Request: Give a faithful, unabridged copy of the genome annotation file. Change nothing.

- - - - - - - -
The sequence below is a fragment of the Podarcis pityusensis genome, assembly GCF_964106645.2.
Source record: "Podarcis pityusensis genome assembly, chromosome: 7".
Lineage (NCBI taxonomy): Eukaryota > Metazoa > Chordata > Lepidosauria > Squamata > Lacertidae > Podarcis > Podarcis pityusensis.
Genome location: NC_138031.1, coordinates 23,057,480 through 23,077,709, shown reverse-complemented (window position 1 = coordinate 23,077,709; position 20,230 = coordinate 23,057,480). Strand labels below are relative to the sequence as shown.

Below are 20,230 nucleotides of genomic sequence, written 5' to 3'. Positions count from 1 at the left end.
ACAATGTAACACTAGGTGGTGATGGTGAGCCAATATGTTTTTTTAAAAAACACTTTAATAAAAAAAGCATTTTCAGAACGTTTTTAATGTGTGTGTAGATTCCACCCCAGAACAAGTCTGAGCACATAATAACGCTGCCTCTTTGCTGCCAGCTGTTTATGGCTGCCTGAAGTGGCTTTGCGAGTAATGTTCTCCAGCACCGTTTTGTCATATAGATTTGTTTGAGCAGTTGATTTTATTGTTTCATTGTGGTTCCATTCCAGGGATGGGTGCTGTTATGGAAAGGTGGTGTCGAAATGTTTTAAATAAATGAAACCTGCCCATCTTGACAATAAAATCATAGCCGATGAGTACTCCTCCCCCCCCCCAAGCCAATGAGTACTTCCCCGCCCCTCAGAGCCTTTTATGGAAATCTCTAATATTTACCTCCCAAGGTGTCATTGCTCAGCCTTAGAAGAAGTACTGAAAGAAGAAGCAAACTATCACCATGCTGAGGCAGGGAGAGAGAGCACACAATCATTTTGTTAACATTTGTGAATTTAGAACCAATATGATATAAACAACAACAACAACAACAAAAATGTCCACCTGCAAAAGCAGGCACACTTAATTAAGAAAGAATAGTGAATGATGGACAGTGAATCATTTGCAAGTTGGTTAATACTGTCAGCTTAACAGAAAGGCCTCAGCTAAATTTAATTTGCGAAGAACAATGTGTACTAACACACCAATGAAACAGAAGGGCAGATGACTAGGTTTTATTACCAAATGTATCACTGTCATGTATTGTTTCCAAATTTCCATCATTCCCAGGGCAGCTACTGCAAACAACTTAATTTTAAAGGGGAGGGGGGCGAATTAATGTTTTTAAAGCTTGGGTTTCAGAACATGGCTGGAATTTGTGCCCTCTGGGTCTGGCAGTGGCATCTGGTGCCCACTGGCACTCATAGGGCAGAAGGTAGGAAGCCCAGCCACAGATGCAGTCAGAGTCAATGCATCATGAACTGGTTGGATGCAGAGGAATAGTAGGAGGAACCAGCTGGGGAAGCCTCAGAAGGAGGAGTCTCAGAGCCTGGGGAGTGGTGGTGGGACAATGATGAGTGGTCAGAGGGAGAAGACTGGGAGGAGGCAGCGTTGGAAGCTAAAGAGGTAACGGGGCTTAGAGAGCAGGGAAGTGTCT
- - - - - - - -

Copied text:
The sequence below is a fragment of the Podarcis pityusensis genome, assembly GCF_964106645.2.
Source record: "Podarcis pityusensis genome assembly, chromosome: 7".
Lineage (NCBI taxonomy): Eukaryota > Metazoa > Chordata > Lepidosauria > Squamata > Lacertidae > Podarcis > Podarcis pityusensis.
Genome location: NC_138031.1, coordinates 23,057,480 through 23,077,709, shown reverse-complemented (window position 1 = coordinate 23,077,709; position 20,230 = coordinate 23,057,480). Strand labels below are relative to the sequence as shown.

Below are 20,230 nucleotides of genomic sequence, written 5' to 3'. Positions count from 1 at the left end.
ACAATGTAACACTAGGTGGTGATGGTGAGCCAATATGTTTTTTTAAAAAACACTTTAATAAAAAAAGCATTTTCAGAACGTTTTTAATGTGTGTGTAGATTCCACCCCAGAACAAGTCTGAGCACATAATAACGCTGCCTCTTTGCTGCCAGCTGTTTATGGCTGCCTGAAGTGGCTTTGCGAGTAATGTTCTCCAGCACCGTTTTGTCATATAGATTTGTTTGAGCAGTTGATTTTATTGTTTCATTGTGGTTCCATTCCAGGGATGGGTGCTGTTATGGAAAGGTGGTGTCGAAATGTTTTAAATAAATGAAACCTGCCCATCTTGACAATAAAATCATAGCCGATGAGTACTCCTCCCCCCCCCCAAGCCAATGAGTACTTCCCCGCCCCTCAGAGCCTTTTATGGAAATCTCTAATATTTACCTCCCAAGGTGTCATTGCTCAGCCTTAGAAGAAGTACTGAAAGAAGAAGCAAACTATCACCATGCTGAGGCAGGGAGAGAGAGCACACAATCATTTTGTTAACATTTGTGAATTTAGAACCAATATGATATAAACAACAACAACAACAACAAAAATGTCCACCTGCAAAAGCAGGCACACTTAATTAAGAAAGAATAGTGAATGATGGACAGTGAATCATTTGCAAGTTGGTTAATACTGTCAGCTTAACAGAAAGGCCTCAGCTAAATTTAATTTGCGAAGAACAATGTGTACTAACACACCAATGAAACAGAAGGGCAGATGACTAGGTTTTATTACCAAATGTATCACTGTCATGTATTGTTTCCAAATTTCCATCATTCCCAGGGCAGCTACTGCAAACAACTTAATTTTAAAGGGGAGGGGGGCGAATTAATGTTTTTAAAGCTTGGGTTTCAGAACATGGCTGGAATTTGTGCCCTCTGGGTCTGGCAGTGGCATCTGGTGCCCACTGGCACTCATAGGGCAGAAGGTAGGAAGCCCAGCCACAGATGCAGTCAGAGTCAATGCATCATGAACTGGTTGGATGCAGAGGAATAGTAGGAGGAACCAGCTGGGGAAGCCTCAGAAGGAGGAGTCTCAGAGCCTGGGGAGTGGTGGTGGGACAATGATGAGTGGTCAGAGGGAGAAGACTGGGAGGAGGCAGCGTTGGAAGCTAAAGAGGTAACGGGGCTTAGAGAGCAGGGAAGTGTCT